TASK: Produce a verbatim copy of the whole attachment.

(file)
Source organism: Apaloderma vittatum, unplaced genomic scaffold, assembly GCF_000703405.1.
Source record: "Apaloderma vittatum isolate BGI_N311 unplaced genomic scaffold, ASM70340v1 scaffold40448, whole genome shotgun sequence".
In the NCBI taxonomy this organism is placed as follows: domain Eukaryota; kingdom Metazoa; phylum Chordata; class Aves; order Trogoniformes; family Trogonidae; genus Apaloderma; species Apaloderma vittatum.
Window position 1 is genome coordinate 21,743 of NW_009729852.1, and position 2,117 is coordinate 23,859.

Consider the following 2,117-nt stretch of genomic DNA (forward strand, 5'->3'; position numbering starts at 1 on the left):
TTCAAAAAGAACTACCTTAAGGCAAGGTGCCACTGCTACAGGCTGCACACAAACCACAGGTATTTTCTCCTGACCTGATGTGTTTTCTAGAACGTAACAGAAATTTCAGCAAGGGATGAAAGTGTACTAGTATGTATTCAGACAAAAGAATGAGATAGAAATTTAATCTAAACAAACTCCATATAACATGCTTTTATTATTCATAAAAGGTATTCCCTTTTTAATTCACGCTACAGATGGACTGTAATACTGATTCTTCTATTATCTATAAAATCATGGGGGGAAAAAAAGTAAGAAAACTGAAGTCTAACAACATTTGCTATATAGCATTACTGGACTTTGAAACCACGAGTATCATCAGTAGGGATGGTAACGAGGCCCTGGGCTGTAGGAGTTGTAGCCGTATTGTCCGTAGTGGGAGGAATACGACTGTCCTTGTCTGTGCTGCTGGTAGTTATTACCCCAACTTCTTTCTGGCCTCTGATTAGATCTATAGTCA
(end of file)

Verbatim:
Source organism: Apaloderma vittatum, unplaced genomic scaffold, assembly GCF_000703405.1.
Source record: "Apaloderma vittatum isolate BGI_N311 unplaced genomic scaffold, ASM70340v1 scaffold40448, whole genome shotgun sequence".
In the NCBI taxonomy this organism is placed as follows: domain Eukaryota; kingdom Metazoa; phylum Chordata; class Aves; order Trogoniformes; family Trogonidae; genus Apaloderma; species Apaloderma vittatum.
Window position 1 is genome coordinate 21,743 of NW_009729852.1, and position 2,117 is coordinate 23,859.

Consider the following 2,117-nt stretch of genomic DNA (forward strand, 5'->3'; position numbering starts at 1 on the left):
TTCAAAAAGAACTACCTTAAGGCAAGGTGCCACTGCTACAGGCTGCACACAAACCACAGGTATTTTCTCCTGACCTGATGTGTTTTCTAGAACGTAACAGAAATTTCAGCAAGGGATGAAAGTGTACTAGTATGTATTCAGACAAAAGAATGAGATAGAAATTTAATCTAAACAAACTCCATATAACATGCTTTTATTATTCATAAAAGGTATTCCCTTTTTAATTCACGCTACAGATGGACTGTAATACTGATTCTTCTATTATCTATAAAATCATGGGGGGAAAAAAAGTAAGAAAACTGAAGTCTAACAACATTTGCTATATAGCATTACTGGACTTTGAAACCACGAGTATCATCAGTAGGGATGGTAACGAGGCCCTGGGCTGTAGGAGTTGTAGCCGTATTGTCCGTAGTGGGAGGAATACGACTGTCCTTGTCTGTGCTGCTGGTAGTTATTACCCCAACTTCTTTCTGGCCTCTGATTAGATCTATAGTCA